Representatives from transportation and environmental advocacy organizations (including Tri-State) joined the Connecticut Department of Transportation for a tour of the CTfastrak bus rapid transit (BRT) system on Thursday. The tour was organized by Transit for Connecticut and led by ConnDOT’s Mike Sanders and Maureen Lawrence.
Here are a few photos from Thursday’s tour:
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Last week, Newsday published two separate articles about local elected officials in both Nassau and Suffolk Counties calling for safety improvements on fatal roads.
In response to two fatal crashes in the last three months along a stretch of Roslyn Road in the Town of North Hempstead, Nassau County Legislator Judy Jacobs is calling for a uniform speed limit of 30 [...]
State DOTs in Massachusetts and California — which have adopted NACTO’s Urban Street Design Guide — happen to be located in highly walkable, bikeable, transit-accessible locations. | Image: WalkScore
As MTR reported earlier this week, Tennessee became the sixth state to formally endorse the National Association of City Transportation Officials (NACTO) Urban Street Design Guide.
The NACTO Guide is considered “a blueprint for safe, multi-modal streets,” but 44 states (including New York, New Jersey and Connecticut) still rely on the American Association of State Highway and Transportation Officials’ (AASHTO) less progressive design guidelines for urban streets.
That got us thinking: What, if anything do the states that have endorsed the NACTO guide (California, Massachusetts, Minnesota, Tennessee, Utah and Washington) have in common?
Back in March of 2013, we used Walk Score to see if there was any correlation between a state transportation department’s priorities and where the people who staff those departments go to work each day.
Tri-State looked to see if — and to what extent — state departments of transportation lead by example. Specifically, how walkable are the locations of state department of transportation (DOT) headquarters, and what does this tell us about that state’s transportation priorities?
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A weekly roundup of good deeds, missteps, heroic feats and epic failures in the tri-state region and beyond.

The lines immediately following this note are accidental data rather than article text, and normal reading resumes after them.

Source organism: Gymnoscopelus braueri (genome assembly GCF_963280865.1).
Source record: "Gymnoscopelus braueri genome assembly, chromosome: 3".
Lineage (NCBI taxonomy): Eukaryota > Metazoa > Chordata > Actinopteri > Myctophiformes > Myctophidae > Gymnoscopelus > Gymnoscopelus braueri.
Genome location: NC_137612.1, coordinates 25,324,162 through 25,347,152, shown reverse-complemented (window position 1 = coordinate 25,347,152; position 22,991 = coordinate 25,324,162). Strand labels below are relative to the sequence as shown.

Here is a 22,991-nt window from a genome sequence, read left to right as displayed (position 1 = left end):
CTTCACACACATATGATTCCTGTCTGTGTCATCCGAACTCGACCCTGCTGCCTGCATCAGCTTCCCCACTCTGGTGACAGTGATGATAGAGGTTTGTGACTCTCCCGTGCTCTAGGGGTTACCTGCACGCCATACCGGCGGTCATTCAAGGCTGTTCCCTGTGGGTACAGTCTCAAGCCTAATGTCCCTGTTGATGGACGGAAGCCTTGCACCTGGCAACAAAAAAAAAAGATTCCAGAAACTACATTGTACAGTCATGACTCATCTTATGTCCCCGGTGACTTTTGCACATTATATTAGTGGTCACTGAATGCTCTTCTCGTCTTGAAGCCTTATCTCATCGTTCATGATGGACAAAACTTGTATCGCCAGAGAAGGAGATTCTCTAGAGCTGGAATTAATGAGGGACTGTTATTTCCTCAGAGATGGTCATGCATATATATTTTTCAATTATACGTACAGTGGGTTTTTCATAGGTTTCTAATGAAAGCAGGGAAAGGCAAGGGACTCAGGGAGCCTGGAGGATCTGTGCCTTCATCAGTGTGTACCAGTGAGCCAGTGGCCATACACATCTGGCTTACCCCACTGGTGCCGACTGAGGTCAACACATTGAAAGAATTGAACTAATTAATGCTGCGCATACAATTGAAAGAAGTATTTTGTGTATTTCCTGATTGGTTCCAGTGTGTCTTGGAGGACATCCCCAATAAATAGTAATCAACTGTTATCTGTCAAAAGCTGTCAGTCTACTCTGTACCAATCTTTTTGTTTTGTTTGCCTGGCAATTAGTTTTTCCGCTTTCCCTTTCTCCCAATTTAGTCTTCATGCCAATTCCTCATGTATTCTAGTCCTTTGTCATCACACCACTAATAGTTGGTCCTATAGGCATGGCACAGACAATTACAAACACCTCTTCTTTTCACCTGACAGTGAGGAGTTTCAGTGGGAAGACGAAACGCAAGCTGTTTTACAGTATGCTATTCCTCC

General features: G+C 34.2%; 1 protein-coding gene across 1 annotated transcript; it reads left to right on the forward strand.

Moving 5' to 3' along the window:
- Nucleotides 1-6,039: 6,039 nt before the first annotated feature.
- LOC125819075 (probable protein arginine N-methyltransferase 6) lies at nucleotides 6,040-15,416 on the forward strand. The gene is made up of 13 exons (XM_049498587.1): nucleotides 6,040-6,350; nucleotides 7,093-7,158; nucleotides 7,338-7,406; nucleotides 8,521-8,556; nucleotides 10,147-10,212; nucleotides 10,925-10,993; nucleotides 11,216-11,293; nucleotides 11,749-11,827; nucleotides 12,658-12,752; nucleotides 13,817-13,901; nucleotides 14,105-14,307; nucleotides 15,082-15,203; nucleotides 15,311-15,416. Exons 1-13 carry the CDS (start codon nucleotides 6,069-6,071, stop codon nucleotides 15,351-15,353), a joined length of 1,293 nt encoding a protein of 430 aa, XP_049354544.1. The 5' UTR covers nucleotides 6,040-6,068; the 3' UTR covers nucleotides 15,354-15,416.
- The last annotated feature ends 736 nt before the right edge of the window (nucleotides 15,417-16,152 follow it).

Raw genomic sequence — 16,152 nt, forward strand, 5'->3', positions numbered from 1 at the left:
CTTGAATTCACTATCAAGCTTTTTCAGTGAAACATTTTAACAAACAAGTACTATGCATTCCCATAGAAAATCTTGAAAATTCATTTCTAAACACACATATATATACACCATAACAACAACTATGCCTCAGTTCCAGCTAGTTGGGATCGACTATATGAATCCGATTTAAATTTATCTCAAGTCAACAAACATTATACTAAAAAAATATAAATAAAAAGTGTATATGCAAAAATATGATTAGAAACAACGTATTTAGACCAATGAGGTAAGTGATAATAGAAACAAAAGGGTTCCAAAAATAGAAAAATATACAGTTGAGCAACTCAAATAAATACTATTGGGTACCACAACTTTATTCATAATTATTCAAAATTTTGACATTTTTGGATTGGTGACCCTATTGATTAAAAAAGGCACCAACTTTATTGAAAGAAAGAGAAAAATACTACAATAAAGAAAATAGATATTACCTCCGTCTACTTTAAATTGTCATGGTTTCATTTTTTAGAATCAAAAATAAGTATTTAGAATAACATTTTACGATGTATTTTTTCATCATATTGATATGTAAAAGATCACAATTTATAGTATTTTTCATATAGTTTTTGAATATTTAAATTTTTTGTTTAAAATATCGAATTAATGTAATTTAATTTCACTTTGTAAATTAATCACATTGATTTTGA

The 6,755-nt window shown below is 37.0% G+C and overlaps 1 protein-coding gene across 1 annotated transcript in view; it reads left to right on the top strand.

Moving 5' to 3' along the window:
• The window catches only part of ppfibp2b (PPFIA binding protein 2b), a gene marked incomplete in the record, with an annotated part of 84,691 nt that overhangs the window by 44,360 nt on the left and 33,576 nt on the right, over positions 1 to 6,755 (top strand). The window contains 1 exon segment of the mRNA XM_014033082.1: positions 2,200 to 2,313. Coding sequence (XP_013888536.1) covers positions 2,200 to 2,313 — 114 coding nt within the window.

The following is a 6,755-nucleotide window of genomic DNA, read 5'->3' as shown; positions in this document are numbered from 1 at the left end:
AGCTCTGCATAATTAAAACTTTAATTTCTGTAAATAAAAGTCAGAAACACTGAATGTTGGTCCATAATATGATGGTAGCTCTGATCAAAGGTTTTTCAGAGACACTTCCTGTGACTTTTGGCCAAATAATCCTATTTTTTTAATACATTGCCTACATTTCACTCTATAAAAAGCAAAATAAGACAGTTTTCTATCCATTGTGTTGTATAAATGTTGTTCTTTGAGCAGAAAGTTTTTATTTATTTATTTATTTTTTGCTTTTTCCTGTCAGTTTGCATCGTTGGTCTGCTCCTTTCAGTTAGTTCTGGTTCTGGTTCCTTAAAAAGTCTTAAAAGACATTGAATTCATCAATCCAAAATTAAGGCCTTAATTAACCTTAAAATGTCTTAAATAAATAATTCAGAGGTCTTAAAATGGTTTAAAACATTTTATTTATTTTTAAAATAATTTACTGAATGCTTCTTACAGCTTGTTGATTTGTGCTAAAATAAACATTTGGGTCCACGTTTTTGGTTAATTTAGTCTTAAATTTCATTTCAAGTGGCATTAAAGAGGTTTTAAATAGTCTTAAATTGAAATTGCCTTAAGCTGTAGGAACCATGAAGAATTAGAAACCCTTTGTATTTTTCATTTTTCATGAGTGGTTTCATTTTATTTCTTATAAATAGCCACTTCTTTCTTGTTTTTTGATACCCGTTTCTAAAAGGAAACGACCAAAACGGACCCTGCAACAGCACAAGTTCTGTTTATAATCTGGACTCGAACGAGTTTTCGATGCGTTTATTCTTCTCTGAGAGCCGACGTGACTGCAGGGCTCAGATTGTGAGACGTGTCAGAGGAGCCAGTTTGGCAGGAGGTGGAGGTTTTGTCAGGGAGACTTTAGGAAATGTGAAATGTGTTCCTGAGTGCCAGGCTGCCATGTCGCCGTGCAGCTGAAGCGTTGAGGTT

New Amtrak baggage cars feature roll-on bike storage. | Photo: blog.amtrak.com
New York State Governor Andrew Cuomo – This morning Governor Cuomo signed into law a piece of legislation that authorizes the expansion of speed camera use on Long Island, saying that “By empowering Nassau and Suffolk Counties to install dozens of speed cameras in school zones, we are helping to protect our students and ultimately save lives. This should send a message to all drivers – slow down and obey the speed limit, especially when passing by a school.”
Hopewell Township, NJ – The township became the 100th municipality in the Garden State to embrace Complete Streets and the first municipality to do so by way of a Complete Streets ordinance. According to the Township Administrator/Engineer Paul Pogorzelski, “we decided that this policy should be in the form of an ordinance and have the weight of law rather than simply be part of a resolution which does not transcend governing body changes. “
Amtrak - Amtrak announced that they have begun testing new bike-friendly baggage cars to alleviate passengers of the hassle of boxing and checking their bikes as luggage. These baggage cars, which are manufactured in New York state, are expected to be put into service on all 15 long-distance routes by the end of this year.
New Jersey Transit – The agency has unofficially launched its first-ever one seat ride summer shore rail service from Penn Station to Bay Head using new energy-efficient dual-powered locomotives. Riders will save 25 minutes by not having to change trains at Long Branch, which will likely boost ridership to the shore and alleviate summer parking in shore towns. » Continue reading…
The NACTO Urban Street Design Guide provides detailed guidance on how to create vibrant streets that accommodate all road users as safely as possible. | Image: NACTO